Our latest exhibition Beyond Bauhaus – Modernism in Britain 1933-66 begins in the year the famous German Bauhaus School closed and examines the moment when three former Bauhaus tutors – Walter Gropius, Marcel Breuer, and Laszlo Moholy-Nagy – left Germany to settle in the UK. The three brought with them modernist thinking and new architectural ideas that were to greatly influence the minds of many young British architects. Although some traces of modernism could already be seen in buildings across the country, their arrival – alongside other émigrés, including Russian Bertold Lubetkin and Hungarian Ernö Goldfinger – helped galvanise enthusiasm and confidence for the modernist cause, and for a brief period, Britain became the epicentre for contemporary architecture.
We are very fortunate to hold archive material of the three ex-Bauhaus tutors, including working drawings by Gropius and Breuer created during their short stay as practicing architects in England. These works have rarely been seen in public and the Bauhaus centenary provides the perfect backdrop for bringing them out to a wider audience. Our exhibition draws almost exclusively on the RIBA Collections and includes original drawings, photographs and models, plus examples of personal correspondence, ephemera, and films. The depth of our collections has allowed the exhibition to add new and neglected narratives to the history of modernism in Britain, offering opportunities for contemporary comparison and reflection. Little known or rarely shown works by Mary Crowley, Elizabeth Denby, Sadie Speight, Norah Aiton, and Betty Scott demonstrate the importance and eagerness of female architects to engage with the ideals of the modernist avant-garde.
The exhibition is divided into three chapters. The first demonstrates the collaborative spirit of the period. It showcases the various ways in which ideas were exchanged and the personal connections and relationships forged between British architects, including Maxwell Fry, FRS Yorke, Wells Coates, Mary Crowley and Norah Aiton, and their European counterparts. It covers the period when British architects first encountered Bauhaus employees at the CIAM (International Congresses of Modern Architecture) conference in Athens in 1933 to the moment when Gropius, Breuer, and Maholy-Nagy left Britain for the United States in 1937.
The second chapter explores the English school of modernist architecture, developed during the 1930s through the designing and building of private houses. This area shows the range of style influences at play during the decade and illustrates how British architects began designing the modern interior, expanding the role of the architect in line with the cross-disciplinary approach of the Bauhaus school.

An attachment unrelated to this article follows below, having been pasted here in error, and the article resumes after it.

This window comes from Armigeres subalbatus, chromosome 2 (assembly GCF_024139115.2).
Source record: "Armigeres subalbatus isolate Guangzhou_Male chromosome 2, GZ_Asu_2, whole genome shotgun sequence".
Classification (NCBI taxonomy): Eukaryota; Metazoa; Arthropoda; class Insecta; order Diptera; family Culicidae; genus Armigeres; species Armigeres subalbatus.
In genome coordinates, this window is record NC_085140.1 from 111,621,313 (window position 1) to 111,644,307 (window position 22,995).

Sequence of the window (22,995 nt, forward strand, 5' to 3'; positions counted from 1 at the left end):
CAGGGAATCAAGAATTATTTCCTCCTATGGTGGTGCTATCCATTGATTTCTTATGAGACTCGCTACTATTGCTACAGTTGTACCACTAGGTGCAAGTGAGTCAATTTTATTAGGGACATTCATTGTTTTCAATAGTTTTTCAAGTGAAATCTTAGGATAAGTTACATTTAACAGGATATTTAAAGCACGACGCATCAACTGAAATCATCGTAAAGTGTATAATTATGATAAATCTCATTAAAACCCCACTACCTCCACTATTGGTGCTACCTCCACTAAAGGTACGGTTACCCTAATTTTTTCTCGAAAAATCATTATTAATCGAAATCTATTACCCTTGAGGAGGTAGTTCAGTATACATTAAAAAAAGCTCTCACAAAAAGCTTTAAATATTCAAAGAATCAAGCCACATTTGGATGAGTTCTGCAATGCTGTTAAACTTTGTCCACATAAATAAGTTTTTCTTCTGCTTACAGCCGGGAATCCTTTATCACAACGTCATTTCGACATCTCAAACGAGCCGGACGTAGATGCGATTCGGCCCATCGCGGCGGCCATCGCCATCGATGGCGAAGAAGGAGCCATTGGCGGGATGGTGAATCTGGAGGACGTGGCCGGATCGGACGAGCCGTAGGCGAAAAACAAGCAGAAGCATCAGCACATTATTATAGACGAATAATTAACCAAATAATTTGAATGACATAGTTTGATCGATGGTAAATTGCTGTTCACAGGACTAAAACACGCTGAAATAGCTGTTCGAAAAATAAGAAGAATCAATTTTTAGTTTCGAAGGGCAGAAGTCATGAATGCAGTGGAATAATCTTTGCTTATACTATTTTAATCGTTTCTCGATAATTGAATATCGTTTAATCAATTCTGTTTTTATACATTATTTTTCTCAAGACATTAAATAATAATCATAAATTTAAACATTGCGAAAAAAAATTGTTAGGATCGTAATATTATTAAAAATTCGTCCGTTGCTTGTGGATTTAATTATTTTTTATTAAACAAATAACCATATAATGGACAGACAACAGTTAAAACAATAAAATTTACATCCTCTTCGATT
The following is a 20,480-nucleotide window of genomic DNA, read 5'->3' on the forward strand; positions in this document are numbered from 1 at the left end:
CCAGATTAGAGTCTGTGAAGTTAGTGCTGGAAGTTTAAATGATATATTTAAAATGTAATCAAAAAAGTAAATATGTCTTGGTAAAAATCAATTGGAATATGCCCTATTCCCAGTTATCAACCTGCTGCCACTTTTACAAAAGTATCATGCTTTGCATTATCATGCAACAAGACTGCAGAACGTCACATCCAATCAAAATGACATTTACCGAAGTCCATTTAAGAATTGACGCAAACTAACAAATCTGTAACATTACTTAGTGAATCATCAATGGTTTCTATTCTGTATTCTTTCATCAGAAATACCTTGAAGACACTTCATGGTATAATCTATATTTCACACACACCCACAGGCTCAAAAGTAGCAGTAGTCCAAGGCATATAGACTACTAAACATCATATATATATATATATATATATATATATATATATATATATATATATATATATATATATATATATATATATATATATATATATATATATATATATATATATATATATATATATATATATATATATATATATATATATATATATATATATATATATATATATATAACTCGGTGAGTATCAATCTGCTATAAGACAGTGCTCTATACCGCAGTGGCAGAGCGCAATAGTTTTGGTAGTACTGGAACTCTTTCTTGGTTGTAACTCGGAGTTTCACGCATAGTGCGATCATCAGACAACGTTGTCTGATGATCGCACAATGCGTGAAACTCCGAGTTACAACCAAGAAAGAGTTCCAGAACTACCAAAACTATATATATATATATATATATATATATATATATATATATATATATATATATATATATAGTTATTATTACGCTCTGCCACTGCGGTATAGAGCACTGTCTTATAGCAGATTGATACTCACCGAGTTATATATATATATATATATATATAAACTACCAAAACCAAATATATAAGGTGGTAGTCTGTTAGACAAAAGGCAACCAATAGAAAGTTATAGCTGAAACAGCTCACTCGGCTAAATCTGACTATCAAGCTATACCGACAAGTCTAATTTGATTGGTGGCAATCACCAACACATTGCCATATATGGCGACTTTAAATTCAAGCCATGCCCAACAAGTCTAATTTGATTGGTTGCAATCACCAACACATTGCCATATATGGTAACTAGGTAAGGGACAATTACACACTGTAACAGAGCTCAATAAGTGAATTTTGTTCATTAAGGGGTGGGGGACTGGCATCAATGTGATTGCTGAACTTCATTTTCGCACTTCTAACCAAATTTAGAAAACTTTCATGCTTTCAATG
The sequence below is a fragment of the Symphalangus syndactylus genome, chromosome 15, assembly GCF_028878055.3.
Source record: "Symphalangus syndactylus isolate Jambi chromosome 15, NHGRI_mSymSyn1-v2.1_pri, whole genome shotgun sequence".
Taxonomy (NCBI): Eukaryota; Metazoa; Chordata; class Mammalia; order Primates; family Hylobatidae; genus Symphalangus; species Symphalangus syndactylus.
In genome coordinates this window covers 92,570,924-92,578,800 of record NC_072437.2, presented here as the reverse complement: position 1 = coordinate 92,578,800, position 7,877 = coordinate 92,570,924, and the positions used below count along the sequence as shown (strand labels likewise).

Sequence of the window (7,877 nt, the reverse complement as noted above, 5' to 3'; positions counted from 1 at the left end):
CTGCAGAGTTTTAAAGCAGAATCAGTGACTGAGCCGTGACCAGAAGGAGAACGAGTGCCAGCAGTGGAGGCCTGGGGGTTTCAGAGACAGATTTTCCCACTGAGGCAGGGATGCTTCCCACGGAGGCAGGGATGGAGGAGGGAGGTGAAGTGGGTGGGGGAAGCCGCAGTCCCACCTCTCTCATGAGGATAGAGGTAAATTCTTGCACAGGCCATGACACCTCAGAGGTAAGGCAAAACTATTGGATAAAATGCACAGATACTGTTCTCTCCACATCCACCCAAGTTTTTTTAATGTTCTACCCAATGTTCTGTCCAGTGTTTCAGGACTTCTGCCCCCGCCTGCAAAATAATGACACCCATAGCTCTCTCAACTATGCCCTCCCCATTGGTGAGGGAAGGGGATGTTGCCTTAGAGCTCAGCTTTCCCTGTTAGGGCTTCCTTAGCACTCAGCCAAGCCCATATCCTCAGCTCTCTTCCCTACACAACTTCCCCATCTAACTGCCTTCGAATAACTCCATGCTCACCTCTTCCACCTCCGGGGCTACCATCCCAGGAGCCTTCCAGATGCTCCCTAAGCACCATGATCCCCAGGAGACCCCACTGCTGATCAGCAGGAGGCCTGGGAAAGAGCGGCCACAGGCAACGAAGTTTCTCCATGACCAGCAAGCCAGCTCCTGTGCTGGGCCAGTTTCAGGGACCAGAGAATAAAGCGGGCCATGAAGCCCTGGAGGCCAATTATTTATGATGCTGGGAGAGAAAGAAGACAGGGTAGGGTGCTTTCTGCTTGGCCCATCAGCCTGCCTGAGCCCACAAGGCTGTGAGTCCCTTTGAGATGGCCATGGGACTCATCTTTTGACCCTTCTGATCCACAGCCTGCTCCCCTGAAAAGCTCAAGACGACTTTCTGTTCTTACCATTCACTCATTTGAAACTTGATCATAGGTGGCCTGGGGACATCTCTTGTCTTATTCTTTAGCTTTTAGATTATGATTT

Moving beyond the domestic interior, the final chapter illustrates the broader ambitions of modernist architects and the first tentative steps towards larger scale, more sociologically minded, projects. Covering the period of mid 1930s to late 1960s, this section concludes with a reflection on the subsequent projects of architects such as Eric Lyons, Denys Lasdun, and Mary Crowley (later Medd) alluding back to their formative pre-war years. These were leading innovators in post-war British architecture, whose formative years were spent as junior architects in the pre-war offices of Gropius, Fry, Goldfinger, and Coates.
The Bauhaus school famously taught across various design disciplines, including industrial design, architecture, textile, craft and costume design, but the school was also instrumental in rethinking exhibition design, staging seminal shows of their own work. This cross-disciplinary approach has informed the installation design of Beyond Bauhaus, produced by Chilean studio Pezo von Ellrichshausen. The gallery space has been transformed into a dense, colonnaded room featuring a bold palette of secondary colours – as opposed to the classic Bauhaus red, yellow, and blue – alluding to the assimilation of the school’s ideals in a new cultural context. The columns act as individual ‘archives’, each containing works from the RIBA collections, revealing the narrative to visitors as they explore the labyrinth-like installation.
Discover our upcoming Beyond Bauhaus events and visit the exhibition for free (no need to register) Monday to Saturday 10am to 5pm, Tuesday until 8pm, at 66 Portland Place.
Words by RIBA Curator Pete Collard.